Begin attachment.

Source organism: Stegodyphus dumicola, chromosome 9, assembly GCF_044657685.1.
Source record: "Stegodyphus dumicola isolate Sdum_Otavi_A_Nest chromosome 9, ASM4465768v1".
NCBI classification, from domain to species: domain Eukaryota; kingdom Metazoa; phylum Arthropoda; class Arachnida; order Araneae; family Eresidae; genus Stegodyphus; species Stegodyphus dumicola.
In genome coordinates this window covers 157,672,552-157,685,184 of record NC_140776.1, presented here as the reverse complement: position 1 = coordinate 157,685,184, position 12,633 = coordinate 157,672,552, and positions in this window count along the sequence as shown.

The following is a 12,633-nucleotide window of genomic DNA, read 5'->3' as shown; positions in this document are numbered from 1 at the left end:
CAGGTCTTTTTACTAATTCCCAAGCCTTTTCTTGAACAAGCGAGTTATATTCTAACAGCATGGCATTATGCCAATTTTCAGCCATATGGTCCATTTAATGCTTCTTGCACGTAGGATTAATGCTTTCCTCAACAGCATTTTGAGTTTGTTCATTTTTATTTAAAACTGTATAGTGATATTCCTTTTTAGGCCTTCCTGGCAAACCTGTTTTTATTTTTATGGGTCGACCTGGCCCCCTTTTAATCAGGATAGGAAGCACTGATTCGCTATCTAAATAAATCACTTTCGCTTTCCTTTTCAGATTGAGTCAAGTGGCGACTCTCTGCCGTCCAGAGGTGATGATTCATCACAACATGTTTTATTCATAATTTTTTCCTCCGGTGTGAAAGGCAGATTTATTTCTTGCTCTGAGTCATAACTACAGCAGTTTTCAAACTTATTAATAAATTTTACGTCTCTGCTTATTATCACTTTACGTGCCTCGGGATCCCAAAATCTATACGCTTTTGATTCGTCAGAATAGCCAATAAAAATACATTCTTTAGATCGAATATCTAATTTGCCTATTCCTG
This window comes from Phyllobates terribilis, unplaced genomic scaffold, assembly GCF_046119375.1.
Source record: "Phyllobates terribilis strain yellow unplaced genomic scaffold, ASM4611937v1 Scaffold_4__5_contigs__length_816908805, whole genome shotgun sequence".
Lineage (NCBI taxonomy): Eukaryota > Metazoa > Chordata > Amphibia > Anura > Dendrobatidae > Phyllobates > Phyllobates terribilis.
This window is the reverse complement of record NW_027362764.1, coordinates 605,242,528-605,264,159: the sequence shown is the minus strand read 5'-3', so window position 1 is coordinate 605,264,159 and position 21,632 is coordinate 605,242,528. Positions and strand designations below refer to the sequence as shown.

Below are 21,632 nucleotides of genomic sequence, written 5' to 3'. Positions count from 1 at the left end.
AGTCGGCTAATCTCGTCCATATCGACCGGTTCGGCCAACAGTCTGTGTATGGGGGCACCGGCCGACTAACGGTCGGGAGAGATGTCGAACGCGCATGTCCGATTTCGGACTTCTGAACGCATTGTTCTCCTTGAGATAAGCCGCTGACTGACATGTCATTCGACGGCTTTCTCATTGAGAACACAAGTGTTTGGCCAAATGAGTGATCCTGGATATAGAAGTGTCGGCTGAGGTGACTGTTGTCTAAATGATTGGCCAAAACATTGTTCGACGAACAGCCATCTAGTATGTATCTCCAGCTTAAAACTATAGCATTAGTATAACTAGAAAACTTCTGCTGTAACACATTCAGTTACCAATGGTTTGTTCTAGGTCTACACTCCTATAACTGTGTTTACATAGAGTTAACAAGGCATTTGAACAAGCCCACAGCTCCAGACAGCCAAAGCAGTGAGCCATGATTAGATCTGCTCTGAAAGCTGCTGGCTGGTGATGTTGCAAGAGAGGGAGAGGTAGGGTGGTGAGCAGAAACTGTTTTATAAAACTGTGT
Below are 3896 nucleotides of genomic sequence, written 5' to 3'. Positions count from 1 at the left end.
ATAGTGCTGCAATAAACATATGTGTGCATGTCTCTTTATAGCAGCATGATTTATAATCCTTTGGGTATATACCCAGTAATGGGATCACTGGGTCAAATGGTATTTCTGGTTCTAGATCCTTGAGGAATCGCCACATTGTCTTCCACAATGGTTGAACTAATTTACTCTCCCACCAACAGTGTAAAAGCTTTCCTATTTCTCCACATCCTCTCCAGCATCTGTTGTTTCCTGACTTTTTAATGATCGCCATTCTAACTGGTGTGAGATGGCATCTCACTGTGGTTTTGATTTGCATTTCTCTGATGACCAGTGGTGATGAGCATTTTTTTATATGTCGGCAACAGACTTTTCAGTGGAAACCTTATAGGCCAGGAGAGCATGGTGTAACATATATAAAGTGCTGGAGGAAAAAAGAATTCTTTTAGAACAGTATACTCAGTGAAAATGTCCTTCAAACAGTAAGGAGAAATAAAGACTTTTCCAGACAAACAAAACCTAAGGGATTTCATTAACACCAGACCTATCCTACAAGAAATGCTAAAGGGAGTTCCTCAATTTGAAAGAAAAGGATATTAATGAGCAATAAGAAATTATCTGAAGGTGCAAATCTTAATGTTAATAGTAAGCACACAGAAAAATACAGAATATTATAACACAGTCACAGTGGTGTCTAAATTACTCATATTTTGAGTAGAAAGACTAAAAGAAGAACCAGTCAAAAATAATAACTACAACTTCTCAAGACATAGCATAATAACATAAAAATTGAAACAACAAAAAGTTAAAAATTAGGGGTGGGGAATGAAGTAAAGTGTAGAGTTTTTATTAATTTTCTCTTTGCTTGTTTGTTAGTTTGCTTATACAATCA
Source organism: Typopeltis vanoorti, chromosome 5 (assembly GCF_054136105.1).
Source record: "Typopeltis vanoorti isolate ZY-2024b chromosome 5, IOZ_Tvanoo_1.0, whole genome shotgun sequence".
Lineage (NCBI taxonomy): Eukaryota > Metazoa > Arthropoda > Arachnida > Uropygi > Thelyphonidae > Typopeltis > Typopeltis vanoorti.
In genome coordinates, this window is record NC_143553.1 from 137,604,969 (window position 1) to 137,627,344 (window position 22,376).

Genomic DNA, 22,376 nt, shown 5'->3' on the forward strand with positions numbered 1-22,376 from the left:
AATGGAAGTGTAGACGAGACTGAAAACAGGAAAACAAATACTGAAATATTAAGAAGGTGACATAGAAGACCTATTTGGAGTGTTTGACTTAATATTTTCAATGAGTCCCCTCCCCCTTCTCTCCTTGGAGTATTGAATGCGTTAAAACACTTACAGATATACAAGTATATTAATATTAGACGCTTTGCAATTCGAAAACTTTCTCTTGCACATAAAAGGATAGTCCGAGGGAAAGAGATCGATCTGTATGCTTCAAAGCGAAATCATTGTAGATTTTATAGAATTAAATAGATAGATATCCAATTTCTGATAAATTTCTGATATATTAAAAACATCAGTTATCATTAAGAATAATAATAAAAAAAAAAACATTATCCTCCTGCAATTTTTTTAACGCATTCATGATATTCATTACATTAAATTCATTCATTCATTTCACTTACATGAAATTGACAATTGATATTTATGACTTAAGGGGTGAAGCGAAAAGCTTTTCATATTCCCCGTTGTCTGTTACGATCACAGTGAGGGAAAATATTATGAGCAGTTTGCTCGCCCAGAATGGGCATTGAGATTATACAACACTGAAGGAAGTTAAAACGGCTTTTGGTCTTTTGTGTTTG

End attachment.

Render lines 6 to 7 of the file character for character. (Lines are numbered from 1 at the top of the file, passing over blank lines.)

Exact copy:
CAGGTCTTTTTACTAATTCCCAAGCCTTTTCTTGAACAAGCGAGTTATATTCTAACAGCATGGCATTATGCCAATTTTCAGCCATATGGTCCATTTAATGCTTCTTGCACGTAGGATTAATGCTTTCCTCAACAGCATTTTGAGTTTGTTCATTTTTATTTAAAACTGTATAGTGATATTCCTTTTTAGGCCTTCCTGGCAAACCTGTTTTTATTTTTATGGGTCGACCTGGCCCCCTTTTAATCAGGATAGGAAGCACTGATTCGCTATCTAAATAAATCACTTTCGCTTTCCTTTTCAGATTGAGTCAAGTGGCGACTCTCTGCCGTCCAGAGGTGATGATTCATCACAACATGTTTTATTCATAATTTTTTCCTCCGGTGTGAAAGGCAGATTTATTTCTTGCTCTGAGTCATAACTACAGCAGTTTTCAAACTTATTAATAAATTTTACGTCTCTGCTTATTATCACTTTACGTGCCTCGGGATCCCAAAATCTATACGCTTTTGATTCGTCAGAATAGCCAATAAAAATACATTCTTTAGATCGAATATCTAATTTGCCTATTCCTG
This window comes from Phyllobates terribilis, unplaced genomic scaffold, assembly GCF_046119375.1.